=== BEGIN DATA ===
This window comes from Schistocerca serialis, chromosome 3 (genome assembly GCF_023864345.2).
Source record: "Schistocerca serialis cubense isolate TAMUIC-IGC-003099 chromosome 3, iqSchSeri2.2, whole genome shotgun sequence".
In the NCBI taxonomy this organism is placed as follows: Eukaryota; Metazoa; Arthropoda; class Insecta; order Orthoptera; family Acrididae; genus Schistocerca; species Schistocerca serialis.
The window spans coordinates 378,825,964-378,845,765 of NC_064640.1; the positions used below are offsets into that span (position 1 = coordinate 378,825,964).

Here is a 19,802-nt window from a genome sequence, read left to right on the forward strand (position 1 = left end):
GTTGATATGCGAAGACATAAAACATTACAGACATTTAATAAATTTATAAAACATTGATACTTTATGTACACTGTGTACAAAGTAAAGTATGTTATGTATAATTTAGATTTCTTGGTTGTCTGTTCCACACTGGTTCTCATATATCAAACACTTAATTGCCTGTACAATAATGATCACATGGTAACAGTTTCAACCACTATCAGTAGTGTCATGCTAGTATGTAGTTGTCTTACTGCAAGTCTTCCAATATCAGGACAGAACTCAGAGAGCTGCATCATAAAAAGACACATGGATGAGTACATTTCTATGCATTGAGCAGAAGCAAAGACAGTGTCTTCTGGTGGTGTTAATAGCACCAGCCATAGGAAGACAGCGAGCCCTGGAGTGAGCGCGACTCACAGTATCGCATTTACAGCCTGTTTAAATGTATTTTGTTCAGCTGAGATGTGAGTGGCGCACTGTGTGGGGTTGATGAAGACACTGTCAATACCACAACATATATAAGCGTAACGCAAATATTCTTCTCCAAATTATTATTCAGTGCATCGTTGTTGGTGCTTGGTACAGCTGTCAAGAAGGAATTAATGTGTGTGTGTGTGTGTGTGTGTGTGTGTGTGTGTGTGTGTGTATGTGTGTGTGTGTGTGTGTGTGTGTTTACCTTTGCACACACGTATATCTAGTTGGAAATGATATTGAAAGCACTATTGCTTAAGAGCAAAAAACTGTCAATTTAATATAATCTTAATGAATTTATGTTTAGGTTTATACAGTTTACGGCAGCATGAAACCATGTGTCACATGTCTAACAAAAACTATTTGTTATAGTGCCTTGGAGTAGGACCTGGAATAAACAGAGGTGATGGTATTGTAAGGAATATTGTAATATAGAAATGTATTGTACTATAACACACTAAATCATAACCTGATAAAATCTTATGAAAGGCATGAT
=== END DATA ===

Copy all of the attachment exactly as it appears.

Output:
This window comes from Schistocerca serialis, chromosome 3 (genome assembly GCF_023864345.2).
Source record: "Schistocerca serialis cubense isolate TAMUIC-IGC-003099 chromosome 3, iqSchSeri2.2, whole genome shotgun sequence".
In the NCBI taxonomy this organism is placed as follows: Eukaryota; Metazoa; Arthropoda; class Insecta; order Orthoptera; family Acrididae; genus Schistocerca; species Schistocerca serialis.
The window spans coordinates 378,825,964-378,845,765 of NC_064640.1; the positions used below are offsets into that span (position 1 = coordinate 378,825,964).

Here is a 19,802-nt window from a genome sequence, read left to right on the forward strand (position 1 = left end):
GTTGATATGCGAAGACATAAAACATTACAGACATTTAATAAATTTATAAAACATTGATACTTTATGTACACTGTGTACAAAGTAAAGTATGTTATGTATAATTTAGATTTCTTGGTTGTCTGTTCCACACTGGTTCTCATATATCAAACACTTAATTGCCTGTACAATAATGATCACATGGTAACAGTTTCAACCACTATCAGTAGTGTCATGCTAGTATGTAGTTGTCTTACTGCAAGTCTTCCAATATCAGGACAGAACTCAGAGAGCTGCATCATAAAAAGACACATGGATGAGTACATTTCTATGCATTGAGCAGAAGCAAAGACAGTGTCTTCTGGTGGTGTTAATAGCACCAGCCATAGGAAGACAGCGAGCCCTGGAGTGAGCGCGACTCACAGTATCGCATTTACAGCCTGTTTAAATGTATTTTGTTCAGCTGAGATGTGAGTGGCGCACTGTGTGGGGTTGATGAAGACACTGTCAATACCACAACATATATAAGCGTAACGCAAATATTCTTCTCCAAATTATTATTCAGTGCATCGTTGTTGGTGCTTGGTACAGCTGTCAAGAAGGAATTAATGTGTGTGTGTGTGTGTGTGTGTGTGTGTGTGTGTGTGTGTGTATGTGTGTGTGTGTGTGTGTGTGTGTTTACCTTTGCACACACGTATATCTAGTTGGAAATGATATTGAAAGCACTATTGCTTAAGAGCAAAAAACTGTCAATTTAATATAATCTTAATGAATTTATGTTTAGGTTTATACAGTTTACGGCAGCATGAAACCATGTGTCACATGTCTAACAAAAACTATTTGTTATAGTGCCTTGGAGTAGGACCTGGAATAAACAGAGGTGATGGTATTGTAAGGAATATTGTAATATAGAAATGTATTGTACTATAACACACTAAATCATAACCTGATAAAATCTTATGAAAGGCATGAT